Chrissy and Corey are the star-struck lovers in the skateboard movie Thrashin’.
Thrashin’ is a skateboarding movie about Corey Webster (Josh Brolin), a seventeen-year-old championship-caliber skater from the San Fernando Valley who is coming into Los Angeles to compete in a couple of skateboarding competitions and try to get an endorsement contract with a skateboard company. As the film opens, you see Corey get packed and travel into town by a combination of hitchhiking and skating where he heads to the Venice beach area to stay with friends. Corey’s friends Tyler (Brooke McCarter), Radley (Josh Richman), Bozo (Brett Marx), and Little Stevie (David Wagner) are just finishing building a skateboarding practice ramp, and when they finish, we quickly see how talented a skater Corey is when he tries out the ramp.
Hook and the Daggers party at their hangout.
Soon Corey along with his friends are checking out the local skateboarding scene, which is dominated by the Daggers, a local gang of punk skaters led by Tommy Hook (Robert Rusler) who believes himself to be the best skater in town. Corey is determined to prove to everyone that he is someone to be reckoned with, and he quickly challenges the authority of the Daggers with some skating heroics on their turf. Tommy and the Daggers who show their disdain for other skaters in Venice by their actions and attitude, quickly take a dislike to Corey for his ambitions and for his incursions into their territory. Things are further complicated when Corey and Chrissy (Pamela Gidley), Tommy’s younger sister who is visiting from Indiana, fall in love at first sight, and begin seeing each other against the wishes of Tommy and the other Daggers.
Corey is determined to win the L. A. Massacre, even with his broken arm.
When Chrissy and Corey continue to see each other, the Daggers start to take action against Corey. They sabotage him during a skating competition, try to thwart any meetings between Chrissy and Corey, and even burn down the practice ramp that Corey’s friends built. Things come to a boil when Hook challenges Corey to a one-on-one skateboard fight. The action is vicious and Corey’s forearm is broken in the struggle. The fight is broken up when the police arrive, but Corey is determined not to be kept from competing in the L. A. Massacre downhill race by his injury. More than even he wants to defeat Hook, and win a professional contract with a skateboarding company. When Chrissy arrives to check on his arm, Corey tells her to go away, convinced that somehow his involvement with her has led to his troubles. Frustrated by Corey’s reaction and her treatment by her brother and the other members of the Daggers, Chrissy decides to get on a bus and return home to Indiana. The conclusion of the film revolves around the resolution of their romance and the final competition between Hook and Corey in the L. A. Massacre.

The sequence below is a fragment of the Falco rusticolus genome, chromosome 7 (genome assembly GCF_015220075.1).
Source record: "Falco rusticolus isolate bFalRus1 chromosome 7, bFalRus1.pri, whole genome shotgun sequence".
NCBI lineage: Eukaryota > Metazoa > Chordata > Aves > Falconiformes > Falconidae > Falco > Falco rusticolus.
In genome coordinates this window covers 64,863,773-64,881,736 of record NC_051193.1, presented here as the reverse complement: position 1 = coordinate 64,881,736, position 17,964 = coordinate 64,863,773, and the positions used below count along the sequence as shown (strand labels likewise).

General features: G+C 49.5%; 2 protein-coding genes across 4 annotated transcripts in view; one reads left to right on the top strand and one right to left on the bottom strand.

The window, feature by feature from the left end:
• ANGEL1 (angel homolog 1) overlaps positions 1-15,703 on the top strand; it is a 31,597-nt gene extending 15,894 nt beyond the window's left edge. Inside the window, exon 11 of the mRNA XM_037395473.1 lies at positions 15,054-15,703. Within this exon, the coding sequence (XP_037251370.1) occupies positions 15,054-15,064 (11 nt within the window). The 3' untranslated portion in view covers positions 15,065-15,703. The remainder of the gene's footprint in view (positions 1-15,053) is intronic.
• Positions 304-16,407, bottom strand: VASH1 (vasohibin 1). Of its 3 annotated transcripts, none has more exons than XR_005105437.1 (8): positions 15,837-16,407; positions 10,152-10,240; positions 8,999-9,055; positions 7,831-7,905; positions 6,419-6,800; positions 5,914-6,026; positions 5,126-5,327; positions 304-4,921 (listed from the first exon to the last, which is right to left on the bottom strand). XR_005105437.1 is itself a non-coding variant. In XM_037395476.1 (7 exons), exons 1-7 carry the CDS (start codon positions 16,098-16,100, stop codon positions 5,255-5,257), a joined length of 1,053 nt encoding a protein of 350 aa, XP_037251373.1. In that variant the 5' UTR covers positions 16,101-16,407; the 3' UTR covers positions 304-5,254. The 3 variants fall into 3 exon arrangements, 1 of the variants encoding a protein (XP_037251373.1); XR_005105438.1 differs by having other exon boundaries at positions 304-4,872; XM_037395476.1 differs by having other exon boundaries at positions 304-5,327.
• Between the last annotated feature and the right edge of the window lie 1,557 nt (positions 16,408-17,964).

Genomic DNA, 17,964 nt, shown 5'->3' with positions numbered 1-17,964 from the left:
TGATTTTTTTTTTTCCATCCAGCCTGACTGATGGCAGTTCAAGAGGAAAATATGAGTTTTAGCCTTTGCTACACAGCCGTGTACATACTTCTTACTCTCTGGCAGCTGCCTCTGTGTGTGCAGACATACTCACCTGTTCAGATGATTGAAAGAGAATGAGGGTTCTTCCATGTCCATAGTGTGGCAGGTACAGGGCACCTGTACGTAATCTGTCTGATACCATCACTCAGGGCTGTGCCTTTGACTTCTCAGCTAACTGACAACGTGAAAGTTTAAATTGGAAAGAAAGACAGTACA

Corey is injured in the bowl competition when some Daggers throw jacks into his wheels.
As a story, Thrashin’ is basically a remake of West Side Story, with much of the plot and character interaction modeled after this contemporary American musical version of Romeo and Juliet. This is not surprising when you discover that the director, David Winters, played one of the Jets in the Broadway and film versions of West Side Story. But let’s face it, the storyline and even the dialogue isn’t the reason you watch a film like this. It’s for the photography and skateboard action scenes, not the plot. Josh Brolin has the look of a skateboard champion, and there is an on-screen chemistry between Brolin and Pamela Gidley that transcends their dialogue. Although is some attempt to introduce other characters in Corey’s circle and among the Daggers, and a few humorous bits, the film soon focuses on the triangle between Corey, Hook, and Chrissy. There is a good selection of skater music, and an early video appearance of the Red Hot Chili Peppers that give the film authenticity. But this film is really a symphony of skater moves and multiple chucks shots, a real period piece of the L. A. skater scene in the mid eighties. That is the basis for someone to enjoy Thrashin’.
Corey, Hook, and other skaters race downhill in the Los Angeles Massacre.
Thrashin’ is filled with constant chucks shots from start to finish. This is partially due to the fact that Corey, Hook, and most of the characters in the film wear either black or white high tops, with an occasional red pair spotted. But also the cinematography by the appropriately named Chuck Colwell places special emphasis on close ups of the skateboards and on the chucks-wearing skaters throughout the film. As a result it was impossible to decide on the best chucks scene, but instead here is a sample of some of the types of shots you see in all sections of Thrashin’. (click on the thumbnails to see the full images)
Thrashin’ has great shots of chucks-wearin’ skaters lacin’. . . .
gettin’ ready to start some racin’. . . .
and pacin’ and chasin’. . . .
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